Michigan Lt. governor is monitoring Muskegon Heights schools

Teachers and parents have taken issue with teacher shortages, and what they call a lack of transparency and communication within the district.

LANSING, Mich. — Michigan’s Lt. Governor is weighing in on concerns at Muskegon Heights Public Schools after school leaders held multiple meetings to address staffing issues and other concerns.

Teachers and parents have taken issue with teacher shortages and a lack of transparency and communication within the district.

During a special meeting Tuesday night, both of the district’s boards met to hash out their differences.

That meeting closed with at least some sort of resolution, with each side agreeing they made progress.

RELATED: Muskegon Heights education leaders clash at special school board meeting

During a news conference in Lansing about student loan forgiveness being tax-free in Michigan, 13 ON YOUR SIDE asked the Lieutenant Governor if anyone including teachers or staff have reached out to his office.

He said he couldn’t speak specifically to individuals reaching out, but what he could say was he and Gov. Gretchen Whitmer has prioritized getting resources to districts so they can hire trained education professionals to serve and he acknowledged that some districts have struggled with that.

“We also have seen districts use the record funding we’ve delivered per pupil to improve teacher pay to be able to recruit more teachers,” said Gilchrist. “We’re making more tools available to more districts and certainly we’re paying close attention to what’s going on in Muskegon Heights.”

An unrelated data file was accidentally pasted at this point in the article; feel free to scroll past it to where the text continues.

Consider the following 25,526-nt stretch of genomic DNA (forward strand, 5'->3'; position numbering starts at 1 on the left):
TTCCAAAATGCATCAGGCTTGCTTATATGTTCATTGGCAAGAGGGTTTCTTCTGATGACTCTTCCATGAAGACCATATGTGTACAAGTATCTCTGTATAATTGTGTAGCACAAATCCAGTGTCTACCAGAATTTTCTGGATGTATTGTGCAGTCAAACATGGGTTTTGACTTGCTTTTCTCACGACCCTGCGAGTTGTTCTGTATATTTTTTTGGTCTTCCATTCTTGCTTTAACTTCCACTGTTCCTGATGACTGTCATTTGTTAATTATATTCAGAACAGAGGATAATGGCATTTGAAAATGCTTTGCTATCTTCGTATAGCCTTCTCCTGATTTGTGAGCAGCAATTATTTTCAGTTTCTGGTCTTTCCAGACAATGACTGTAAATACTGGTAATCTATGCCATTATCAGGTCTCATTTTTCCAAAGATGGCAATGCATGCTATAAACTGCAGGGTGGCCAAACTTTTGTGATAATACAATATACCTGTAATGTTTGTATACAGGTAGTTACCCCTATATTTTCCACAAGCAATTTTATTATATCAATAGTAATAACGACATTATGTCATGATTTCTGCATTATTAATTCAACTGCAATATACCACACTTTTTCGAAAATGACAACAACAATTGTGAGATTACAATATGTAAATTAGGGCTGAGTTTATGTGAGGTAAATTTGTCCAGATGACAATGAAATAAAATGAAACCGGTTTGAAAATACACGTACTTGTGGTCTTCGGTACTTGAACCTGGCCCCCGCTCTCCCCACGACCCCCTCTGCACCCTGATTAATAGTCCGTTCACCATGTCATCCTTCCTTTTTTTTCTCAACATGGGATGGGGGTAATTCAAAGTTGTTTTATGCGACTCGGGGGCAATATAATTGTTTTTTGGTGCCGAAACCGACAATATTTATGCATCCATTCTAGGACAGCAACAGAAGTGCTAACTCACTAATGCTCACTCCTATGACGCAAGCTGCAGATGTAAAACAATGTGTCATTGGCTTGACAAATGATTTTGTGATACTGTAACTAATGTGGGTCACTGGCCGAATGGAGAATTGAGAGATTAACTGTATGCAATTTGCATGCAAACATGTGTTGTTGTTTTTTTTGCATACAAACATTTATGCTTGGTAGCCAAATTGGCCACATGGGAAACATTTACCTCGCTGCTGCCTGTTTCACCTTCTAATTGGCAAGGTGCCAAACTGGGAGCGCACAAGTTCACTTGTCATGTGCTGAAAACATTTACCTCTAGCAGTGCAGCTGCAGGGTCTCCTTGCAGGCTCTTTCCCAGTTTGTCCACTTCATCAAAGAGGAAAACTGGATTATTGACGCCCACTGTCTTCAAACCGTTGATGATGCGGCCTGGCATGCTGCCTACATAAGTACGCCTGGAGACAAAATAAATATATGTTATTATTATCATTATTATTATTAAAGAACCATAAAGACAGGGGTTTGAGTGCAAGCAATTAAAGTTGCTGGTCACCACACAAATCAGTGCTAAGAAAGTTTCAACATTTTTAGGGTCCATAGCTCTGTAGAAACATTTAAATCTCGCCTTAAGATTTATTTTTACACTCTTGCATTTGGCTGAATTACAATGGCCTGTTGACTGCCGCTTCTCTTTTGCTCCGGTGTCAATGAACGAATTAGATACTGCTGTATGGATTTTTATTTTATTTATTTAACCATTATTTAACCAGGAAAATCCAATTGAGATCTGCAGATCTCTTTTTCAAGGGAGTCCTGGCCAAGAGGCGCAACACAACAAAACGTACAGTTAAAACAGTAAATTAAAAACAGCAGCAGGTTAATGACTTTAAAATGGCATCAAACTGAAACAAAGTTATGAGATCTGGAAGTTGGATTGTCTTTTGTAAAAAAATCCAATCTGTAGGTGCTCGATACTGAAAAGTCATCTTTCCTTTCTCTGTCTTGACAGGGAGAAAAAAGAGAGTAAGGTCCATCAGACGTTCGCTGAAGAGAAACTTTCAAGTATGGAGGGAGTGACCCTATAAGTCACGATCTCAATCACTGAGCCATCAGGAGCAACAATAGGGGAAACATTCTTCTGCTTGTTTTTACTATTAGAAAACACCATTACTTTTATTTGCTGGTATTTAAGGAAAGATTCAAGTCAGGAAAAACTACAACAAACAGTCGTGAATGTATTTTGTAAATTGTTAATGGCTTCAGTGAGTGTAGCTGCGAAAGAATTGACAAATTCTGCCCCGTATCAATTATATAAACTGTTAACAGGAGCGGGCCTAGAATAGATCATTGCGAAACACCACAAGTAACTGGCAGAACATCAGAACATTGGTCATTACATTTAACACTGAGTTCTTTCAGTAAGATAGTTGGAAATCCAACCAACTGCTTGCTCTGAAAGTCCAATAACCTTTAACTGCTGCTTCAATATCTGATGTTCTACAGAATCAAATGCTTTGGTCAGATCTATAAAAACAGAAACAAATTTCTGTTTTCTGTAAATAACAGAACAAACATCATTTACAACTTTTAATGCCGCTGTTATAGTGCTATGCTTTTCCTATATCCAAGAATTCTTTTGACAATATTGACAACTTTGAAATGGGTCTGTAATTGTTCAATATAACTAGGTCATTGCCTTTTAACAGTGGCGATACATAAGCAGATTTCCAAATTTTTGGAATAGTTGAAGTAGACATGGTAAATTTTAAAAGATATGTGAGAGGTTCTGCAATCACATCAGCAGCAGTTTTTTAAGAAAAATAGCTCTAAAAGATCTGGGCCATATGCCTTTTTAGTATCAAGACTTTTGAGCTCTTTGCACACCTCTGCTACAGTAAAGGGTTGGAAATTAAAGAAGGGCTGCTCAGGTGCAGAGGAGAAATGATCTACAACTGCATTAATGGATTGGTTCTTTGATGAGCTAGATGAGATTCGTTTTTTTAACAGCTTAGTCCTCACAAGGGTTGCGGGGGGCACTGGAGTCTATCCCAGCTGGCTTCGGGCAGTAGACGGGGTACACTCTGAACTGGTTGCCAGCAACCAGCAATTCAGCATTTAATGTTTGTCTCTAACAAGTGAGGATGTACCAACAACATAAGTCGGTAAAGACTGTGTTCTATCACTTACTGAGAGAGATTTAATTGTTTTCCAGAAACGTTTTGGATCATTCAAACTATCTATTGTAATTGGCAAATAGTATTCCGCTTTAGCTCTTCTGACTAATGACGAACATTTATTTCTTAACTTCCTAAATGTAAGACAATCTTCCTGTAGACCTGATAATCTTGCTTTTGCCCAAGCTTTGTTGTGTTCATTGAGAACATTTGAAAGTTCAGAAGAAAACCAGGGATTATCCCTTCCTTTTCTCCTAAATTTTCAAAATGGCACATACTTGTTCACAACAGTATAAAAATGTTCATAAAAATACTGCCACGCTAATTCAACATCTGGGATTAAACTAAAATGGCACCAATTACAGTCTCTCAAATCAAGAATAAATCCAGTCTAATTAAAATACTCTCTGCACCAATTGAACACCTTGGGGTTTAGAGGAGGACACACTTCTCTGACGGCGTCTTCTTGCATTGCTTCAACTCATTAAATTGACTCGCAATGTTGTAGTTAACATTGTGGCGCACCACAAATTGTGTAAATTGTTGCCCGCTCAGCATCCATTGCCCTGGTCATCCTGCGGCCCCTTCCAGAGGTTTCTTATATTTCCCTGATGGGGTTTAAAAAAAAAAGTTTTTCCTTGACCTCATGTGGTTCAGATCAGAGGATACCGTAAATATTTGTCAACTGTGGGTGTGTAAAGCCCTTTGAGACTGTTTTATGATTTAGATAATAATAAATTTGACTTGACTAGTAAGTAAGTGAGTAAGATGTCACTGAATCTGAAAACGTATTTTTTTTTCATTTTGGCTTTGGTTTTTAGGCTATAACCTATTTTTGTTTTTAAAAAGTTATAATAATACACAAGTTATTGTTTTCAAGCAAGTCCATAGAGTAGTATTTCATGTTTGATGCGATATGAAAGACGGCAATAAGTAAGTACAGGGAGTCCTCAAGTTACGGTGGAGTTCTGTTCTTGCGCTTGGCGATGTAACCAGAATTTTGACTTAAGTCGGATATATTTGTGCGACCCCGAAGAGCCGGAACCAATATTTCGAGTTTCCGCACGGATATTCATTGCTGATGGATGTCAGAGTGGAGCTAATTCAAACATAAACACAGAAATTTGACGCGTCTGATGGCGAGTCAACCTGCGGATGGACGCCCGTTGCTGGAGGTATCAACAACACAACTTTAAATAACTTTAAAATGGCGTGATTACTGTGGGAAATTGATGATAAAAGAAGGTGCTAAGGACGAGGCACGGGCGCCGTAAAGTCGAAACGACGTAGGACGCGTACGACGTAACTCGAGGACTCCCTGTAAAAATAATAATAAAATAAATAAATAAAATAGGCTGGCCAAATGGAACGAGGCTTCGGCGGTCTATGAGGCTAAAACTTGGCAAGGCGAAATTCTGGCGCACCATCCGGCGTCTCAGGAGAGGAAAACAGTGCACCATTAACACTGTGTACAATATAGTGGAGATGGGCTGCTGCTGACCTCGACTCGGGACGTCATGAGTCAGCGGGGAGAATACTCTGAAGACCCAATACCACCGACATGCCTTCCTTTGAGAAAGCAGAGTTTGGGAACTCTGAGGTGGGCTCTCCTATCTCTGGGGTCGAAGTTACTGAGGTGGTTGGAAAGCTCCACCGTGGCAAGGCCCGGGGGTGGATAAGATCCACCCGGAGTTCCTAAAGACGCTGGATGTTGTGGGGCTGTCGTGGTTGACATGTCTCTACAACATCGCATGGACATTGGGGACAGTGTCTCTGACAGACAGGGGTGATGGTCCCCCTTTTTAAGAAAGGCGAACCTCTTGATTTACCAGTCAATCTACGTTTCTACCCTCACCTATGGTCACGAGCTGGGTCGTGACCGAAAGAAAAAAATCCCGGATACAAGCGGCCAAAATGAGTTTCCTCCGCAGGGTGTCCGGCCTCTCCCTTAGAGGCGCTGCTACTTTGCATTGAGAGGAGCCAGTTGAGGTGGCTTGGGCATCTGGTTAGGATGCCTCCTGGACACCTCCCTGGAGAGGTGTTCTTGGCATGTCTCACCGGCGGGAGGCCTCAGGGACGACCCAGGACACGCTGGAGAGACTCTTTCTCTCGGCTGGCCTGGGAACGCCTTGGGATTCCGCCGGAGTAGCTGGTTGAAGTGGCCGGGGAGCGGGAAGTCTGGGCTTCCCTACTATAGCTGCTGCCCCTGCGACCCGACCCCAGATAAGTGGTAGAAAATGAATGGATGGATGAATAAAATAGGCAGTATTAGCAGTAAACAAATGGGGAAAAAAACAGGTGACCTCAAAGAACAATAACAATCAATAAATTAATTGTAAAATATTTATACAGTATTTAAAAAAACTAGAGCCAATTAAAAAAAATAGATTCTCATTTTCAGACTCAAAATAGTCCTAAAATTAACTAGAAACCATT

He added when he’s in Muskegon, which will be soon, he’s confident he’ll be paying a visit to parents and education professionals in the Heights.

On Tuesday, the meeting began with district board president Trinell Scott reading a letter sent to PSA board members in the last month, calling for professionalism.

“Any board member unable to understand our request should consider other opportunities for service,” read Scott.

PSA board members later addressed the letter, saying they felt offended and threatened they’d be fired for speaking out against district management, New Paradigm for Education.

PSA board member David Fox also called the letter untruthful, for invalidating teachers’ claims of being understaffed and overworked as rumours.

“So y’all are telling us all these teachers coming up here with all these facts and emails we showed y’all are rumors and assumptions,” Fox asked the board.

One of those allegations made by staff and parents in the district was that students at the high school have been in the gym instead of being in class because of a lack of staff.

New Paradigm president Ralph Bland called the allegation untrue.

“I don’t think kids are in the gym coloring in the high school,” says Bland.

A parent who says they volunteer in the school building disagrees.

“You lying and the truth ain’t in you right now,” they said to Bland.

Bland says New Paradigm will be able to get the district back on track once it has more time and resources.

“We’re not happy because we can’t implement the model that we want to implement to give the students the best quality education that we made the commitment to do,” says Bland.

The meeting closed with some sort of resolution, with each side agreeing to place an interim superintendent and begin the search for a permanent superintendent for the district.

The PSA board now has three weeks to draft a corrective action plan to better improve communication and workflow between the two boards and New Paradigm.

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